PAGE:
The caste's hour of birth was broadcast live on February 29,
2009 on the business news channel CNBC.
Reporter Rick Santelli stood there on the parquet
floor of the Chicago Mercantile Exchange and worked himself into a rage. In Santelli's opinion, the government assistance program for
homeowners who could no longer pay their mortgages was "promoting bad
behavior" and "subsidizing losers' mortgages." Outraged, he
asked the assembled stockbrokers, "How many of you people want to pay for
your neighbor's mortgage who has an extra bathroom and can't pay their
bills?" In a full-blown rage, he exclaimed: "This is America!"
Leon Cooperman, founder of a New Jersey hedge fund and
champion of the caste of the "offended" behaved in a similarly angry
manner. In November, he authored a letter
to Obama that quickly made the rounds. He gave a detailed description of
his childhood as the son of a Bronx plumber, of his long journey in the
financial industry which he began as an indebted college graduate and is now
ending with him as a multi-billionaire. According to Cooperman, the damage
Obama is causing with his rhetoric and programs is no less than an incitement
to "class warfare."
The holy book of the "offended" is Ayn Rand's now oft-quoted novel The Strike[DerStreik], which
in its original form is much more aptly entitled Atlas Shrugged.
Atlas, the god who shouldered the weight of the world, represents all of those
who consider Mitt Romney and the "offended" to be society's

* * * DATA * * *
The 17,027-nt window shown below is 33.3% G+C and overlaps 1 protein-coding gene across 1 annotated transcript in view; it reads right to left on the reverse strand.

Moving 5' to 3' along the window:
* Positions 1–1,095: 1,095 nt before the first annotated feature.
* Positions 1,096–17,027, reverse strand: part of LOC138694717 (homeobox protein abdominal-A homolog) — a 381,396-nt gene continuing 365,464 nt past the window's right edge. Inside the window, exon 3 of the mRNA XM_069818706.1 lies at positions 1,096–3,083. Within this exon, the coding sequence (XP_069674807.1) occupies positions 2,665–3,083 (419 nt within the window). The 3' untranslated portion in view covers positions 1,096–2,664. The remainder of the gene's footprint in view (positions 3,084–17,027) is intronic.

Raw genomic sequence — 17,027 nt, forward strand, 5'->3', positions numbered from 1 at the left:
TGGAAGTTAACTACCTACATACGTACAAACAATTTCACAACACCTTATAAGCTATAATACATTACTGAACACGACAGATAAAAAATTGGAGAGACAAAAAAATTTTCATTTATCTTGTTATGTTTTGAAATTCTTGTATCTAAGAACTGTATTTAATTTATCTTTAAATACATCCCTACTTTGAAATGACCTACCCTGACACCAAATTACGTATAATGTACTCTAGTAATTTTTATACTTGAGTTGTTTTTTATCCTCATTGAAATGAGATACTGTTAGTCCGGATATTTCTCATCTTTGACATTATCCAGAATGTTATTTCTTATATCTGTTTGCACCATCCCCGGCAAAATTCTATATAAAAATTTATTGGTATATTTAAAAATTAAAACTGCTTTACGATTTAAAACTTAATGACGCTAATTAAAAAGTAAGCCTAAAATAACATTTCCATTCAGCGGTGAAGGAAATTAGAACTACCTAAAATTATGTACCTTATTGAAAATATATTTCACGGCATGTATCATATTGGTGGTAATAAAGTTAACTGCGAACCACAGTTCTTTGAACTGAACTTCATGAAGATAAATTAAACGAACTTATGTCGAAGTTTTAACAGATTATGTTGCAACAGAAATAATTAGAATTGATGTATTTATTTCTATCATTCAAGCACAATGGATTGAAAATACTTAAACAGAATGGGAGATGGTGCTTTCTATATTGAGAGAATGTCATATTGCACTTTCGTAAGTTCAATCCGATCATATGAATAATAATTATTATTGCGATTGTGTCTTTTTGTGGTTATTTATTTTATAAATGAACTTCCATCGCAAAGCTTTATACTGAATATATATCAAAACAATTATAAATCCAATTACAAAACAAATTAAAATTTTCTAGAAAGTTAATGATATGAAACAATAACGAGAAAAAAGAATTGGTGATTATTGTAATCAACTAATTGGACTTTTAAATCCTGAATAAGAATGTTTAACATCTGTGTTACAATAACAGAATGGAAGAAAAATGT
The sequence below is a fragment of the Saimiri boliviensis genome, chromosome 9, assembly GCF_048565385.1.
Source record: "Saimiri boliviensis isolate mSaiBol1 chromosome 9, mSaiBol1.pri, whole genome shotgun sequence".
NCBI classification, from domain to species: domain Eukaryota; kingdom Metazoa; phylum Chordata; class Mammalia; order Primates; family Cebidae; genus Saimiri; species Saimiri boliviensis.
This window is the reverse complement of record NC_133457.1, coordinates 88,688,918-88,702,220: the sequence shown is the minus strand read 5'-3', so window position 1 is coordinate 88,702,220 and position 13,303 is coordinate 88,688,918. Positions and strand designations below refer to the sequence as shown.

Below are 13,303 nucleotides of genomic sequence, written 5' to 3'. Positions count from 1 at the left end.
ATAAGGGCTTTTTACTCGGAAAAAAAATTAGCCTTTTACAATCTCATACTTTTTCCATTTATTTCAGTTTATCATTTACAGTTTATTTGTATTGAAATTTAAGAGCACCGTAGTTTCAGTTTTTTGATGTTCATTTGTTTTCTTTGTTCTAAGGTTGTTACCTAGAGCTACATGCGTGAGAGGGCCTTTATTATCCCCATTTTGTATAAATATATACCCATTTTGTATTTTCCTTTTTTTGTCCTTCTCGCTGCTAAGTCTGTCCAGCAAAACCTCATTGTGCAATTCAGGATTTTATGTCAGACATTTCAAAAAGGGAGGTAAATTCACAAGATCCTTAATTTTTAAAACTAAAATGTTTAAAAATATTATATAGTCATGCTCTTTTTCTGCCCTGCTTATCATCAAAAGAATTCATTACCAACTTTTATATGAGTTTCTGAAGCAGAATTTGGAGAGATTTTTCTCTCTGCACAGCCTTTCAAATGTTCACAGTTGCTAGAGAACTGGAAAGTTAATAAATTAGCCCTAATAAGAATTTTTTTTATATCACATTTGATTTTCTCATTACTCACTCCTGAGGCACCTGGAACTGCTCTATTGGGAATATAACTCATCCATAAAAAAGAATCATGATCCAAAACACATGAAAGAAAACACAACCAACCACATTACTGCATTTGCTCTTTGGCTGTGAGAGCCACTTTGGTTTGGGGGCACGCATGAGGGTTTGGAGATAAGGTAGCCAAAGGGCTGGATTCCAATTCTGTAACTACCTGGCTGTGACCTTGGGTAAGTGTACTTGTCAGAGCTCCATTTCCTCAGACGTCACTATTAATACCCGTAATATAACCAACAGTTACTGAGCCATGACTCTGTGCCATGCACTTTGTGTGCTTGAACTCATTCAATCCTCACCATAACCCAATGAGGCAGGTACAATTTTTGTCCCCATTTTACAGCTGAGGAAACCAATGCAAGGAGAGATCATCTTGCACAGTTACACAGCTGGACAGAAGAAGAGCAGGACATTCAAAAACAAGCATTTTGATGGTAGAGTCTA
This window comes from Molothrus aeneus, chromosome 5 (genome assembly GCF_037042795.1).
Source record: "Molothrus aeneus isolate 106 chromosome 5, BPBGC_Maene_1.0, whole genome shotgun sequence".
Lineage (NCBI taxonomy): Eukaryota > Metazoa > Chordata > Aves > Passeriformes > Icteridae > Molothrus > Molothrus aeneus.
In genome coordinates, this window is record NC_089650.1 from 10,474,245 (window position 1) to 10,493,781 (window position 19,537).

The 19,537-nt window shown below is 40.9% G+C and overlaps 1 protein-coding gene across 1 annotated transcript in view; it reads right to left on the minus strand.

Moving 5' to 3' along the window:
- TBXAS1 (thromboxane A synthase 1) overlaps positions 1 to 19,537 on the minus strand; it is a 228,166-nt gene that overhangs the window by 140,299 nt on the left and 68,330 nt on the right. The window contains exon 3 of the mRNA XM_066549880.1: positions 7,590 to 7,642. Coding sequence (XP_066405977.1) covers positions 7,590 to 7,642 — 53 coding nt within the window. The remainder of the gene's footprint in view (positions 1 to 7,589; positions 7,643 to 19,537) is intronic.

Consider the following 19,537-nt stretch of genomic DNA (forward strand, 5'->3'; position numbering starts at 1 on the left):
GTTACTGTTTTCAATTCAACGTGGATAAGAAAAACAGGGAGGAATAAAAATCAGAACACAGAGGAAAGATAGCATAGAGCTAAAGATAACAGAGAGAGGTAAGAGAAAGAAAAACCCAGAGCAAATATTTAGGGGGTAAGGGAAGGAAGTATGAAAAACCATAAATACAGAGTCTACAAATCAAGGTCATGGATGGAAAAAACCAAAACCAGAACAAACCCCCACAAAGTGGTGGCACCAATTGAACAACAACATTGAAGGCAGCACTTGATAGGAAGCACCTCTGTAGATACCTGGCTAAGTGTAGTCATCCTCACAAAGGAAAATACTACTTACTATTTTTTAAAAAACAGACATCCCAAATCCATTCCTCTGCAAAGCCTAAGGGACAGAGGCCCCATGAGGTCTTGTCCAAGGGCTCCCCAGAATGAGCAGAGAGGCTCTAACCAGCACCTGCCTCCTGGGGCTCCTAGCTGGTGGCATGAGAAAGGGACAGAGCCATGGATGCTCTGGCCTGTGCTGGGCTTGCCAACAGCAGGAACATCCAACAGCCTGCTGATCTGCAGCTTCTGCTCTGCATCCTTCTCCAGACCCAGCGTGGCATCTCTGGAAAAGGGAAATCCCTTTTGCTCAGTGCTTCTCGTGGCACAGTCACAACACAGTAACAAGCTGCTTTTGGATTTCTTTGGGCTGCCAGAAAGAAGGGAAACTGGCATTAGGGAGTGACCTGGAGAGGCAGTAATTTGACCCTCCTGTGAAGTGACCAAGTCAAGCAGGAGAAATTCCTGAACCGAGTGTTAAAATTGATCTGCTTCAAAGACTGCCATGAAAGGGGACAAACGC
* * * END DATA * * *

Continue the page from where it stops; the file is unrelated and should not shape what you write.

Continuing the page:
"givers." Mitt Romney's infamous 47 percent "takers" are
the burden that must be case off by this "shrug."
In Europe, this often teary-eyed depiction of the fundamentalist
ideology of meritocracy is hard to swallow, because it contradicts our definition
of society and the state. This is a society with a solidarity that for Germany
and other European countries, is sacred, and entails a compromise acceptance of
mediocrities, high taxes, and relatively generous social security.
But in America, at this point, the immense wealth and
prosperity have been created almost entirely through individual effort. Never in
the history of mankind was it possible to create such wealth as during the
years 1997 to 2008. In most cases, this wealth was by no means created through traditional means of exploitation. Financial skill, innovation and risk-taking industries were
the driving forces. Therefore, wealth is not seen as a privilege, but as a
reward for hard work. Why should one share such reward with the hoards of losers
who didn't take the trouble to amount to anything?
It is here that the faith that stood at the very beginning
of American history asserts itself in the form of Calvinism, which was driven out
of Europe to the New World.Calvinism (in
broad terms) assumes that man is born a sinner, but that God rewards those who
work hard and punishes the idle. So poverty is self-inflicted. This credo has
always smoldered in American society. Only a Franklin D. Roosevelt was able to partly
tame this original notion of a free market economy with the "New Deal," his new social
contract after the Great Depression.
But now Calvinism is back with a vengeance. Mitt Romney may
be a Mormon, but he and his biography stand precisely for this principle which
is part and parcel of the roots of the nation. Even if it's no longer God who
decides who is at fault: "Let the failures fail." Such ideas are extremely
foreign to Europeans. Unless of course, it is about bailing out Greece and